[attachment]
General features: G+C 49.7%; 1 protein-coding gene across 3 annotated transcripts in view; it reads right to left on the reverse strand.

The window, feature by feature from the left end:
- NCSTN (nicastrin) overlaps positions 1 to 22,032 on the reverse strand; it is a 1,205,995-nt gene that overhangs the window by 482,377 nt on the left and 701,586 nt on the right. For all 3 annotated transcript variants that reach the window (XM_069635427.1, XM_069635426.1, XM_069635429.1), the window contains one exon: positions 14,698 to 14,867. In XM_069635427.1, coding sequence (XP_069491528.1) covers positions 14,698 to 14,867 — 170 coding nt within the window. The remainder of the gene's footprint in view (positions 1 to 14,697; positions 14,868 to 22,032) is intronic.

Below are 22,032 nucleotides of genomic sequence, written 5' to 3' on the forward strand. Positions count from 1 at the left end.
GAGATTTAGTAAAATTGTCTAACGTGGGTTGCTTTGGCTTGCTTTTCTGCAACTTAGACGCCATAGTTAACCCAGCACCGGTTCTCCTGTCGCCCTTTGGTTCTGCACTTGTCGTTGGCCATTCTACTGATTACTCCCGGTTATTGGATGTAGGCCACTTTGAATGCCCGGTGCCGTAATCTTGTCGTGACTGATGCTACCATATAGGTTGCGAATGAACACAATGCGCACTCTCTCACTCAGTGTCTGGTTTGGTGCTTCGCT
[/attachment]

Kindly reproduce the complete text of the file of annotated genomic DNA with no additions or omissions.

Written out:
General features: G+C 49.7%; 1 protein-coding gene across 3 annotated transcripts in view; it reads right to left on the reverse strand.

The window, feature by feature from the left end:
- NCSTN (nicastrin) overlaps positions 1 to 22,032 on the reverse strand; it is a 1,205,995-nt gene that overhangs the window by 482,377 nt on the left and 701,586 nt on the right. For all 3 annotated transcript variants that reach the window (XM_069635427.1, XM_069635426.1, XM_069635429.1), the window contains one exon: positions 14,698 to 14,867. In XM_069635427.1, coding sequence (XP_069491528.1) covers positions 14,698 to 14,867 — 170 coding nt within the window. The remainder of the gene's footprint in view (positions 1 to 14,697; positions 14,868 to 22,032) is intronic.

Below are 22,032 nucleotides of genomic sequence, written 5' to 3' on the forward strand. Positions count from 1 at the left end.
GAGATTTAGTAAAATTGTCTAACGTGGGTTGCTTTGGCTTGCTTTTCTGCAACTTAGACGCCATAGTTAACCCAGCACCGGTTCTCCTGTCGCCCTTTGGTTCTGCACTTGTCGTTGGCCATTCTACTGATTACTCCCGGTTATTGGATGTAGGCCACTTTGAATGCCCGGTGCCGTAATCTTGTCGTGACTGATGCTACCATATAGGTTGCGAATGAACACAATGCGCACTCTCTCACTCAGTGTCTGGTTTGGTGCTTCGCT